(Ms Hewitt) I was just contemplating the transformation situation from a government that did not care at all about what happened to manufacturing and presided over recessions that devastated our manufacturing sector and did nothing whatsoever to try and improve the conditions for manufacturing, that is one of reasons why we start further behind other countries, it is not the only reason, some of these problems go back 150 years but they certainly were not helped by nearly 20 years of massive Conservative government neglect, if I may say so. On Monday I was at a meeting chaired by the Chancellor with Secretaries of State in all the departments that have direct interest in how we drive up productivity and competitiveness across our economy. As I said earlier the manufacturing sector is a crucial focus of that productivity drive. I think we have not cracked the problem but I think we are much, much better than we were ourselves four years ago, and certainly the previous governments were, at understanding that macroeconomic stability, infrastructure, investment, skills, labour market policy, all of these things that are in a competitive environment, all of them, have a role to play and we join them up, and that is what we do.

Mrs Lawrence

  348. Can I just take you back to regulations for a second. It would seem from what you are saying that the reality is different from the perception of a lot of the people who have given evidence to us on regulation. One area that was raised was the EU Packaging directive and how that was implemented. I am just wondering whether, if that is the case and to change the perception, the DTI is doing any systematic monitoring of the way various European countries implement directives to check that we are not left at a disadvantage? If you are, does that monitoring cover areas that are DTI functions or do you also take on board how environmental legislation is implemented within Europe because of the impact potentially on British businesses?
  (Ms Hewitt) It would be an enormous undertaking to try and monitor the implementation of all of the directives that affect manufacturing across all of the European countries and indeed that is a crucial function for the Commission who are responsible for bringing in proceedings where directives are not properly implemented. What we do get, and I am sure that the Committee has had a look at the evidence with interest, are complaints from individual companies, sometimes sectors, that other countries slip their companies subsidies that are clearly in breach of the rules, they somehow seem to get away with it or they are much lighter in their implementation of directives. What we always say is, give us whatever evidence you can so that we can look at it, either learn from it or ensure that action is taken. I have to say that we do not often get evidence, that is a real problem. Where we do we act upon it. There are specific areas where we look very, very carefully at what is happening across the Union. One example of that is the End of Vehicle Life Directive, where we have said very publicly and repeatedly that we will implement that directive, not only on the same timetable—and there was some confusion round that some months ago—we will implement it in a way that does not put our motor manufacturers at a competitive disadvantage with those in other parts of the European Union. We are watching very closely what other governments are doing in terms of how that is implemented between the initial introduction and the end date of 2007. We will do that on a case-by-case basis. I referred earlier to this issue of gold-plating. I am not sure I have specific examples to give you, I think there have been occasions in the past where we have been so concerned to dot every "I" and cross every "T" and where our legal system is very different from that of the continent. This is not a point about any particular government, where we may have inadvertently put companies at a disadvantage. We are getting much better at looking at the European directives and not trying to do a kind of over-literal interpretation, when actually that is not intention of the directive or the process by which that directive has been achieved.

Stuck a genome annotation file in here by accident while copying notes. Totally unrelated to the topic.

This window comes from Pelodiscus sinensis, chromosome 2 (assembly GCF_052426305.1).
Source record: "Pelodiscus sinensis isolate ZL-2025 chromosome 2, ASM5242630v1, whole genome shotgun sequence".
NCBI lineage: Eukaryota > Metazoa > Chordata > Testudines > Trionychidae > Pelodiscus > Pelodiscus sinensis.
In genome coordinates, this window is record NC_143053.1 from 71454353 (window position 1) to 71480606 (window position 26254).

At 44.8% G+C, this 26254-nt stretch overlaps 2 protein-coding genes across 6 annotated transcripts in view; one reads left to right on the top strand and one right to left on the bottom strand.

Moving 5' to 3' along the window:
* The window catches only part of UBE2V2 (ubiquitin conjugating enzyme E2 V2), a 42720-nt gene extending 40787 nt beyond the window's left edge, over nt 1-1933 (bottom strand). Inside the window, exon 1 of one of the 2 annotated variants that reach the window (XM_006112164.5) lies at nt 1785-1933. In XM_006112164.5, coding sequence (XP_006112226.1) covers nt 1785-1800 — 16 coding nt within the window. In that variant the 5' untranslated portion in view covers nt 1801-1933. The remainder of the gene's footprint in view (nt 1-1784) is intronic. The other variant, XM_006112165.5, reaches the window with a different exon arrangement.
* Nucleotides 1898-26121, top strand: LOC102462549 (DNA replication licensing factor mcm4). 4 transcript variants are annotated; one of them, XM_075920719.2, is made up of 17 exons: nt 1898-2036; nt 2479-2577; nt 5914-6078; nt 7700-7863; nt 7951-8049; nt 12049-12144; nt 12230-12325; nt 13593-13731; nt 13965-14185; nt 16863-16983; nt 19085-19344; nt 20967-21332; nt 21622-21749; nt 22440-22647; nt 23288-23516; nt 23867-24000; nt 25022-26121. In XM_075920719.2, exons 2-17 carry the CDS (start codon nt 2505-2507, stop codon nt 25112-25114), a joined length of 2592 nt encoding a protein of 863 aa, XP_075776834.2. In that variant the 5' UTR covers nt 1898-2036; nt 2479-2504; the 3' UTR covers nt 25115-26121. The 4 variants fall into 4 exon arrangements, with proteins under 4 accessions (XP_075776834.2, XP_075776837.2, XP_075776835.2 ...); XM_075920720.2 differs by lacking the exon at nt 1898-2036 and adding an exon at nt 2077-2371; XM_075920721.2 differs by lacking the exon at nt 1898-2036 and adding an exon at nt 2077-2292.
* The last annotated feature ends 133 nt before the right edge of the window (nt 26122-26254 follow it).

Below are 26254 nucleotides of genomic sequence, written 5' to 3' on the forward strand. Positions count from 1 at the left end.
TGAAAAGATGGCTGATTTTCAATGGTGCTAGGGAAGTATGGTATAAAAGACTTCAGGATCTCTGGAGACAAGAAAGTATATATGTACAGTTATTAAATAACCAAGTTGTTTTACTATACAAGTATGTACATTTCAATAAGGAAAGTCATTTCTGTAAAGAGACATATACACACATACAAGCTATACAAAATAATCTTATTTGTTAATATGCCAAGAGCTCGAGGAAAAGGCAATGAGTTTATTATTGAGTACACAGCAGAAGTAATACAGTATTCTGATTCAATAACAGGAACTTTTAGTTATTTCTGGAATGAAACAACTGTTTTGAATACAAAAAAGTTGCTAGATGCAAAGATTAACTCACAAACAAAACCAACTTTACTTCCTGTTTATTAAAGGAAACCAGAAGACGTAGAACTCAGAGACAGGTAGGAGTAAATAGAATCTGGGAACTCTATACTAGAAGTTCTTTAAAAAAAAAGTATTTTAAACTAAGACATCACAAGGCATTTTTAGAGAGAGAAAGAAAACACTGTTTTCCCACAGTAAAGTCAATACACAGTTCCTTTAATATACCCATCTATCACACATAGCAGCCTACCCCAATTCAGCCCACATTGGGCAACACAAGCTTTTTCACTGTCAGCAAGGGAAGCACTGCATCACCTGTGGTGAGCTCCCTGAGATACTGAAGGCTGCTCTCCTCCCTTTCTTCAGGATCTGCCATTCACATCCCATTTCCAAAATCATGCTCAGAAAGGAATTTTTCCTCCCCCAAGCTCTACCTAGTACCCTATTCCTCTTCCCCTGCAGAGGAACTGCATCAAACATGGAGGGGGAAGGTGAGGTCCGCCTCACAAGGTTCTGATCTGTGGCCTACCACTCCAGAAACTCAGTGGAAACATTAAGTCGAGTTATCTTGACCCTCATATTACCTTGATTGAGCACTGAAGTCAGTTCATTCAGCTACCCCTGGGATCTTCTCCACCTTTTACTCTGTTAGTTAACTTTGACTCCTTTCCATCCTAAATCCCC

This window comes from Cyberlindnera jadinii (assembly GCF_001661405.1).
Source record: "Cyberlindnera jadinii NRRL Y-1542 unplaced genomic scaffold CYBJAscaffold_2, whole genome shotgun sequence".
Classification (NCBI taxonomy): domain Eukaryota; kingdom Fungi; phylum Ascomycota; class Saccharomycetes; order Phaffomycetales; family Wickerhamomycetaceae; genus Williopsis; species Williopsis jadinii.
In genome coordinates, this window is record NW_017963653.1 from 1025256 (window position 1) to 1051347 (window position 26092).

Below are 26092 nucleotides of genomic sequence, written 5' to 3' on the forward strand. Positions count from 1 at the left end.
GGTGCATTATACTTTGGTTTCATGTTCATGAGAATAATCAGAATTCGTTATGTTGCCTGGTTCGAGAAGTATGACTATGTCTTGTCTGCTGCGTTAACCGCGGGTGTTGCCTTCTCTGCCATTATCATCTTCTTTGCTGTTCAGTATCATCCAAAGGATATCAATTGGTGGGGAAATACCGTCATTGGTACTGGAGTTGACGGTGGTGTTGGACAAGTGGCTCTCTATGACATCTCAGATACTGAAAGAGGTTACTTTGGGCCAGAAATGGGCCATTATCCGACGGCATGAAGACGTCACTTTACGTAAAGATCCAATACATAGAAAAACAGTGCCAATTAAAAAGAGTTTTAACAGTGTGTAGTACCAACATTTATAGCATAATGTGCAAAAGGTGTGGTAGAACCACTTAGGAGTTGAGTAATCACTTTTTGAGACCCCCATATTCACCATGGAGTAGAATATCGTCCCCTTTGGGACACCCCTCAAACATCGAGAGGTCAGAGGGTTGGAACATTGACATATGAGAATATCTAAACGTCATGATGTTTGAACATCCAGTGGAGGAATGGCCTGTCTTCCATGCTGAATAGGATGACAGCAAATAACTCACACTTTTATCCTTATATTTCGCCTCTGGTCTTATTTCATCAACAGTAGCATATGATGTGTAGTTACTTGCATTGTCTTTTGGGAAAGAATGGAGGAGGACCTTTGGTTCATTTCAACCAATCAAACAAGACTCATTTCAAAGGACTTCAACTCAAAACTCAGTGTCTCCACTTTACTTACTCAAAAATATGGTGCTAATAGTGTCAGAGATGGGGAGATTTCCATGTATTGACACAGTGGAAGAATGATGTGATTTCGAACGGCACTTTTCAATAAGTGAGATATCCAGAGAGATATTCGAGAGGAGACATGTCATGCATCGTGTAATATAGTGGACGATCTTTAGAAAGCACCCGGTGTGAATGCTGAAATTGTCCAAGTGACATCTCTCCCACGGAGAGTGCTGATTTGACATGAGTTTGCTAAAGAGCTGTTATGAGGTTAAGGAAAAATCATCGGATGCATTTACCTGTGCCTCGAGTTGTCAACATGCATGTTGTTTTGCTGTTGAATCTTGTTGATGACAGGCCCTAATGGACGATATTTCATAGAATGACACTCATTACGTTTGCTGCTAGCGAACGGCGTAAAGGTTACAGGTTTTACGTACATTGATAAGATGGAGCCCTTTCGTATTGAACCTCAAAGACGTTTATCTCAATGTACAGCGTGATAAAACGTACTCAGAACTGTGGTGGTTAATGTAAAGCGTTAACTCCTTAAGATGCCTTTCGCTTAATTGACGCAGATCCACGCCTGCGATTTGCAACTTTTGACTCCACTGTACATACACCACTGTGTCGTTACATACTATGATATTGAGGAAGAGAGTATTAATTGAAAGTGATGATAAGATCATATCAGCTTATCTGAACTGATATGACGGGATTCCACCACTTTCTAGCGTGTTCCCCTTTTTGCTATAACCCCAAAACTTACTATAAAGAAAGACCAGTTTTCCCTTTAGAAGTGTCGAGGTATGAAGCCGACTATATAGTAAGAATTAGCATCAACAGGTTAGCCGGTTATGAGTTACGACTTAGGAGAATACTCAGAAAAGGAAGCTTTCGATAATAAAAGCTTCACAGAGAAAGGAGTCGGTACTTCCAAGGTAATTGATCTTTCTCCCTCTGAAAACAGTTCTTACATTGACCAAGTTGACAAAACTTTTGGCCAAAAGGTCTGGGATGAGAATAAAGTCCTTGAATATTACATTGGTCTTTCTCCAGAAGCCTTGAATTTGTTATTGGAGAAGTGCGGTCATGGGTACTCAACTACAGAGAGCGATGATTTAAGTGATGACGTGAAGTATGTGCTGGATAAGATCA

Mrs Lawrence: The key is, if there is any evidence it is given to you and you will look at it.

Chairman

  349. Secretary of State, I am conscious you have had more time with us because we had a break for the vote. There are two things I would like to leave you with, I am not asking for answers now. One, could you give us some indication from your surveying of companies what their concerns have been, let us say since 1997 to date? It is suggested to us that in responses to queries that we make that regulatory impact is of some significance and it was not in your evidence, but we would like to think that your evidence reflects what you have been told. We know there are a number of considerations which are no longer relevant, things like inflation and labour market uncertainty, things of that nature, the ball game has changed. What I would be interested in and the Committee would be interested in is to get some kind of picture of the kind of survey responses that you give. Secondly, this is a question that none of my colleagues have asked, regulatory impact assessment, we know about environmental impact assessment, we know that certain academic bodies like the Bath University Centre for Regulatory Studies have been talking about this. Perhaps you can send us a note on this issue and on whether or not you think that it would be helpful to require those bodies from on-high who bedevil us with regulatory responsibility that they might consider having to justify in impact terms what the new regulations will actually impose upon competitiveness and other aspects in relation to new regulations which come along. That would serve to clarify the debate in a number of ways. Certainly as the Chairman of this Committee it would make my job an awful lot easier because I get fed up listening to the litany from all sides of the Committee, I have to say—if there is such a thing as all sides of a committee which is supposed to be consensual—about matters relating to regulation. It would help my job if nothing else. I know that at all times you are here to help me if nobody else. Thank you very much for your time this evening, we are grateful for the time you have taken and we look forward to seeing the initial replies. Thank you for the courteous way you have given your answers. Thank you.
  (Ms Hewitt) Thank you.